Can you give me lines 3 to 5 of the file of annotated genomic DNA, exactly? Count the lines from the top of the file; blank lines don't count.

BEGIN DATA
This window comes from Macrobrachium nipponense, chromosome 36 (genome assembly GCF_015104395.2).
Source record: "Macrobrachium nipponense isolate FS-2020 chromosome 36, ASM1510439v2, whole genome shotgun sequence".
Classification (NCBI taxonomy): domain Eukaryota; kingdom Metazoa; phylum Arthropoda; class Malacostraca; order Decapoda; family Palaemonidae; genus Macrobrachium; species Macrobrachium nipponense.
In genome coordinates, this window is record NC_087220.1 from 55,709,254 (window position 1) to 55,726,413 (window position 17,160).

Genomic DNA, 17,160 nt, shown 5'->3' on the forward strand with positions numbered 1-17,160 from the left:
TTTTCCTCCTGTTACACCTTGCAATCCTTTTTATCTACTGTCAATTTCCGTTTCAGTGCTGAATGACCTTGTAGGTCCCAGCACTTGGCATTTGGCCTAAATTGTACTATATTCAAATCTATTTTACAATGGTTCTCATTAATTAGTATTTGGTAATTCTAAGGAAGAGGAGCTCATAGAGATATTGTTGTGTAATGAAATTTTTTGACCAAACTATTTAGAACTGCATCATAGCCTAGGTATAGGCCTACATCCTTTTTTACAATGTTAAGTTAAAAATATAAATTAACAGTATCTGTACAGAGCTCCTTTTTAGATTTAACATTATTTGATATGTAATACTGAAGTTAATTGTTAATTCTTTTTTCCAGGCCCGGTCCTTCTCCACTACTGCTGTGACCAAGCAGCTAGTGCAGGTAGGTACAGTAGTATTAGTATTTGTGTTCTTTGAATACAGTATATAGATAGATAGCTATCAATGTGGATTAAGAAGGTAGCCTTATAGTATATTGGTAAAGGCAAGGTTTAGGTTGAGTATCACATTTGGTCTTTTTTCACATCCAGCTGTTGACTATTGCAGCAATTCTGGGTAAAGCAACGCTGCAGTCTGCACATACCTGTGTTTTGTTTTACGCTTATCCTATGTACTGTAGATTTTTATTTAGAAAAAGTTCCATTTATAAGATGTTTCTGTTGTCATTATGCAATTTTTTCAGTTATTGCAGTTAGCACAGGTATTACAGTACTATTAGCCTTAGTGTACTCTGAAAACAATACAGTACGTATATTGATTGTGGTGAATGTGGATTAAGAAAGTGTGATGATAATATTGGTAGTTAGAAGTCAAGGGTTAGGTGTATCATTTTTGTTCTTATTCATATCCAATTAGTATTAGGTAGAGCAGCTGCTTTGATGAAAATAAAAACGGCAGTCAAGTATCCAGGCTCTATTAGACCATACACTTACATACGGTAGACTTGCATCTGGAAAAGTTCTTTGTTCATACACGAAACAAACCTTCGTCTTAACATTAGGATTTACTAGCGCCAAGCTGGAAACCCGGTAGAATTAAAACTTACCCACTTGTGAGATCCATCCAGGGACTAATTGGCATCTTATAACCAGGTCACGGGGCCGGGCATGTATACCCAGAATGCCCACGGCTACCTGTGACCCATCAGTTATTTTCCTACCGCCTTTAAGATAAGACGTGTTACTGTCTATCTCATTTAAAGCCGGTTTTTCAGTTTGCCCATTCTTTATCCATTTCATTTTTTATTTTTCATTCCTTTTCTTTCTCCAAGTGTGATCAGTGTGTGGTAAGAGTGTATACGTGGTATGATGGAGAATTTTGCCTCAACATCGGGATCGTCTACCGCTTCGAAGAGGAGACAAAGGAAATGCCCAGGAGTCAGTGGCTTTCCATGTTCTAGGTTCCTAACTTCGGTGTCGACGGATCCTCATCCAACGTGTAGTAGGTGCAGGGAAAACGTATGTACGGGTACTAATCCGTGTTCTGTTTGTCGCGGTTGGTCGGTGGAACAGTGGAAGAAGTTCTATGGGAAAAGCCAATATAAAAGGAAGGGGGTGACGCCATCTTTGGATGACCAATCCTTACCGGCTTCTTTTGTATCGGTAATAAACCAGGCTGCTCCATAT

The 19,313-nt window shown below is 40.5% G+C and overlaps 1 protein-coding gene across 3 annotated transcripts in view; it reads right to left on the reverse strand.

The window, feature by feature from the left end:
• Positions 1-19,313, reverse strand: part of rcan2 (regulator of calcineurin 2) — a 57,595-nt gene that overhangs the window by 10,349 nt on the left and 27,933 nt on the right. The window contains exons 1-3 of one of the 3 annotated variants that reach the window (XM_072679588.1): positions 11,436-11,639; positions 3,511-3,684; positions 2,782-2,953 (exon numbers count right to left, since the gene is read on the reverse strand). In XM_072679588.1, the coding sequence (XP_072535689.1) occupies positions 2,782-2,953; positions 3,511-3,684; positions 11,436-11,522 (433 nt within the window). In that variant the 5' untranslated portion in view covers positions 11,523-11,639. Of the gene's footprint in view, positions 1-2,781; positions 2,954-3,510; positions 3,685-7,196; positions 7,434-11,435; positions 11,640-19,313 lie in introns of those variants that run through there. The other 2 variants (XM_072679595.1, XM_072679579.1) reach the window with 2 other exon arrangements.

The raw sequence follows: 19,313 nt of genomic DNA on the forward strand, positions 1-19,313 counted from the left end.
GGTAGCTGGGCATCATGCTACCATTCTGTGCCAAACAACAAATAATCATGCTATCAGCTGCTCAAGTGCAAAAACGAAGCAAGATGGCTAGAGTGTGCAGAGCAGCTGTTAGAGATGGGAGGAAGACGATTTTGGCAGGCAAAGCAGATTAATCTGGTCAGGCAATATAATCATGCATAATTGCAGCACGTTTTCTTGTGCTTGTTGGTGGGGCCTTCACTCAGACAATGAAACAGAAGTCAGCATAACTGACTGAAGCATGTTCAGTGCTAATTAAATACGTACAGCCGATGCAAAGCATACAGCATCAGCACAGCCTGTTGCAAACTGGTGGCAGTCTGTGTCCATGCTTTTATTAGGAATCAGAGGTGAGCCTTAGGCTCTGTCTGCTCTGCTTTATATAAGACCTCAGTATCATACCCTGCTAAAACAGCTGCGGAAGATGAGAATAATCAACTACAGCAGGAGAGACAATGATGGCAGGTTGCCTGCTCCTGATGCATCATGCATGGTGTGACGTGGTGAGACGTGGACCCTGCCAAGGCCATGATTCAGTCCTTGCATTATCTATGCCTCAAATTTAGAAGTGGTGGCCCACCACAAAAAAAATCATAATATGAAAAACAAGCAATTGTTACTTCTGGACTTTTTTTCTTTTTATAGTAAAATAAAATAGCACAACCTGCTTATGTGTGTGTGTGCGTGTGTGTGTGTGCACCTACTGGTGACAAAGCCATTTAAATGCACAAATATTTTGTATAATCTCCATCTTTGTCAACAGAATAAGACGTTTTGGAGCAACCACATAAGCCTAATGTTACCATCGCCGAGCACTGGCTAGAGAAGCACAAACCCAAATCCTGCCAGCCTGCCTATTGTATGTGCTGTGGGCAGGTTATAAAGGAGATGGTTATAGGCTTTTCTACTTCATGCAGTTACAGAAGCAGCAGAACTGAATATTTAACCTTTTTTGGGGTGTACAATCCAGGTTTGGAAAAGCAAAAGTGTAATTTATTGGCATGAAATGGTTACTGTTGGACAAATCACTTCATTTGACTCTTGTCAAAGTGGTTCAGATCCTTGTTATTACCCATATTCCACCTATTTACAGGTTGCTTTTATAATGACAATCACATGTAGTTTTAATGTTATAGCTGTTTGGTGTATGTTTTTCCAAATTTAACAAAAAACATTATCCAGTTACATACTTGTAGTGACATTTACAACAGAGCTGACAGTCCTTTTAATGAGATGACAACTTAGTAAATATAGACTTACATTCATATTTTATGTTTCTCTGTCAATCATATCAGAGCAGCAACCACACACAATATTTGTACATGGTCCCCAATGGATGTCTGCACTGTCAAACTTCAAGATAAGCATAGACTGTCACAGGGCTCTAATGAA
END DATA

Classification (NCBI taxonomy): domain Eukaryota; kingdom Metazoa; phylum Arthropoda; class Malacostraca; order Decapoda; family Palaemonidae; genus Macrobrachium; species Macrobrachium nipponense.
In genome coordinates, this window is record NC_087220.1 from 55,709,254 (window position 1) to 55,726,413 (window position 17,160).

Genomic DNA, 17,160 nt, shown 5'->3' on the forward strand with positions numbered 1-17,160 from the left: